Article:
Seismic activity stopped immediately after the 16 October explosion, but low-level seismicity resumed about 0900 the next morning. At 0928, an ash-laden eruption cloud began to rise rapidly from the crater, reaching 9 km altitude at 0932 and its maximum altitude of 14.3 km by 0938. This explosion produced a single pyroclastic flow, at about 0935, that traveled 3-4 km down the N flank to the break in slope, coming to rest after about 5 minutes. Ash emission began a gradual decline about 0940 then decreased abruptly at 0954, although sporadic eruptive activity continued until about 1015, when seismicity ceased. Wind directions differed with altitude, but the main plume drifted SE to SSE, reaching north-central Oregon. Ash from the explosion of late 16 October and early 17 October fell as far away as Eugene Oregon, 280 km SSW. These explosions destroyed the lava dome that was extruded after the 7 August eruption.
Weak seismicity resumed at about 2045 on the 17th, gradually increasing in intensity. Observers in a USFS aircraft noted strong incandescence in the inner crater at 2108, and the emergence of an eruption cloud at 2112 as tremor amplitude increased sharply. An incandescent pyroclastic flow descended the N flank at 2116. The eruption column reached its maximum altitude of 13.7 km at 2119. Eruption intensity declined gradually after 2119, with activity becoming intermittent by 2200. Emission of steam and ash pulses continued until about 2350, accompanied by intermittent seismicity. Ash blew SE.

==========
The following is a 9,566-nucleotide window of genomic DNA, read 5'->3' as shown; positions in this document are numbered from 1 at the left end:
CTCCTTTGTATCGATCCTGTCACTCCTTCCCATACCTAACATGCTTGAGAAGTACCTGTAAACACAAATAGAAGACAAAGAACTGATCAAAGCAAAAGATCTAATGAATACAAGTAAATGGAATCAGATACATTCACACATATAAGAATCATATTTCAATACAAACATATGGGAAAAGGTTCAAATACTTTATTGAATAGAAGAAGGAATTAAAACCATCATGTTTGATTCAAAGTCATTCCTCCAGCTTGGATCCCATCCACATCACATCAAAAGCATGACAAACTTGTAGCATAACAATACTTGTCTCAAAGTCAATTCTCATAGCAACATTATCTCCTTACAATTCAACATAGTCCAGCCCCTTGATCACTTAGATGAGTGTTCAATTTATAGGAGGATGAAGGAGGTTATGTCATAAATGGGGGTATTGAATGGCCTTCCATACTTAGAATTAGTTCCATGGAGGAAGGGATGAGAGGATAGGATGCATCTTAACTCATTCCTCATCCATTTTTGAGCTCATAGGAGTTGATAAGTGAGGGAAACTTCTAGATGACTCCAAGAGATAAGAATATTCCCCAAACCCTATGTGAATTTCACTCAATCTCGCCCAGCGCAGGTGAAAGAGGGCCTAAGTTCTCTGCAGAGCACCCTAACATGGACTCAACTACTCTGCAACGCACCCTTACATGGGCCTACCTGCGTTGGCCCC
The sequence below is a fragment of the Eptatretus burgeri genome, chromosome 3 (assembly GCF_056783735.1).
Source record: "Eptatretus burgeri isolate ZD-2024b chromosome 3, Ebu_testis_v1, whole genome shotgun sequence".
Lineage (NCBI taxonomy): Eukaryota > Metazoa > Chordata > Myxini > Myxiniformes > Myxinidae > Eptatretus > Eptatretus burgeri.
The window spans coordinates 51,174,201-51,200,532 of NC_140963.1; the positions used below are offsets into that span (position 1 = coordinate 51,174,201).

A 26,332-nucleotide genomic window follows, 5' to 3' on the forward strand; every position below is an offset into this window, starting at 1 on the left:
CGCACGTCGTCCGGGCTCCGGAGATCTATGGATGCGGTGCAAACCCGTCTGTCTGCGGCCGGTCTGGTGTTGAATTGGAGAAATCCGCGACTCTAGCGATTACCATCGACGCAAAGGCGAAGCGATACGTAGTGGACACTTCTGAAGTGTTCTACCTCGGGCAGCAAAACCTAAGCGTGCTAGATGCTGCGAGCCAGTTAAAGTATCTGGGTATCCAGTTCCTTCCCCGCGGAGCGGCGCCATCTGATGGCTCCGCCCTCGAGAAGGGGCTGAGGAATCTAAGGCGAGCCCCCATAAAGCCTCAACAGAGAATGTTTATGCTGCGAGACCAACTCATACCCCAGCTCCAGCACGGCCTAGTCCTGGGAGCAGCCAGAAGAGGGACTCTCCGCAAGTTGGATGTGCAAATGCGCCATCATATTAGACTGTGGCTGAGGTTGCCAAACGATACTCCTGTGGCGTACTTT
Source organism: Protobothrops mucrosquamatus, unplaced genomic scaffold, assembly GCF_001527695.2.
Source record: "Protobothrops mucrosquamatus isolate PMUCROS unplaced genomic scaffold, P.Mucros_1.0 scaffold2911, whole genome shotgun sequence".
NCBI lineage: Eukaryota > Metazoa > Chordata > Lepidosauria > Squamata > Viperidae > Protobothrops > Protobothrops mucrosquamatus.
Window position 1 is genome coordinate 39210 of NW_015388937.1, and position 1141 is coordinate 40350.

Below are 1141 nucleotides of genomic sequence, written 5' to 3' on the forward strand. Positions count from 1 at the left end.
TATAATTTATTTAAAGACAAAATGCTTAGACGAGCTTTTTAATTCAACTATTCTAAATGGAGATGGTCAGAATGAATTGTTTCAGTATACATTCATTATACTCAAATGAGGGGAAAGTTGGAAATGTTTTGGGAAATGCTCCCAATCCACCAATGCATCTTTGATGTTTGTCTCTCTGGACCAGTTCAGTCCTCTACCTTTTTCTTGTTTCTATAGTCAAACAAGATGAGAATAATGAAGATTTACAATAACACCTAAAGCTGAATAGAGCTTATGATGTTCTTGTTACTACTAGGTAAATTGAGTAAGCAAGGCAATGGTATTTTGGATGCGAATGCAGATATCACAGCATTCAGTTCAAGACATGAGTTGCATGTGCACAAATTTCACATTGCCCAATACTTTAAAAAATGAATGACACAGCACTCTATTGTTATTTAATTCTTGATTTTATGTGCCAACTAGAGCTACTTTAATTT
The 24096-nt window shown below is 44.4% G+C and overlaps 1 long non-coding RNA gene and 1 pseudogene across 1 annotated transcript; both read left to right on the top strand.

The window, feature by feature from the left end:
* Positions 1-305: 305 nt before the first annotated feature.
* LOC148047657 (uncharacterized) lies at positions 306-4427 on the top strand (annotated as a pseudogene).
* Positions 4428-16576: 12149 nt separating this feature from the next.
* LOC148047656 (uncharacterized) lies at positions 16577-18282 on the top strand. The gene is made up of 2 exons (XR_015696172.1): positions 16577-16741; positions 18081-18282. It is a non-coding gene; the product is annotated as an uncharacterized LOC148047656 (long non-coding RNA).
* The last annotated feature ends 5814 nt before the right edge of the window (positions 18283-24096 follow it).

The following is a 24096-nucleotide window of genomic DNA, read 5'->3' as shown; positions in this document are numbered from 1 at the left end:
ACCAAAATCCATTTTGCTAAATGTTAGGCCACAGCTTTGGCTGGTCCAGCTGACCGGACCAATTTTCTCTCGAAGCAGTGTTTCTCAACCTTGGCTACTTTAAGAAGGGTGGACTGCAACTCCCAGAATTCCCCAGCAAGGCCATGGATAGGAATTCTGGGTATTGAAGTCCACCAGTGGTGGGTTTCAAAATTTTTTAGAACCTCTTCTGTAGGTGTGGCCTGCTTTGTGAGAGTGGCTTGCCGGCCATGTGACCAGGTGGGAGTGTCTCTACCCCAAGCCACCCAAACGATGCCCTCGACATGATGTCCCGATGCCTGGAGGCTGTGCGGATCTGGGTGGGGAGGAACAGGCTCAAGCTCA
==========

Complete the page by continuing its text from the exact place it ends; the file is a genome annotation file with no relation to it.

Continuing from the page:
Occasional seismic activity, consisting of very low-level signals lasting a few seconds to a few minutes, continued until the early afternoon of 18 October. A seismic episode that began on the 18th at 1232 abruptly intensified 3 minutes later as an eruption cloud emerged from the crater, reaching a maximum altitude of 6 km at 1239. A second burst, ejected at 1246, reached 7.6 km altitude by 1249. Vigorous tephra ejection stopped l minute later, but intermittent weak emissions continued for another 15 minutes. Eruptive activity gradually weakened, but sporadic low-level seismicity continued. A new tephra plume was ejected at 1428, reaching 6 km altitude at 1432, but activity declined quickly and the episode had essentially ended by 1500. Light ashfalls from the 18 October explosions were reported from as far as north-central Oregon.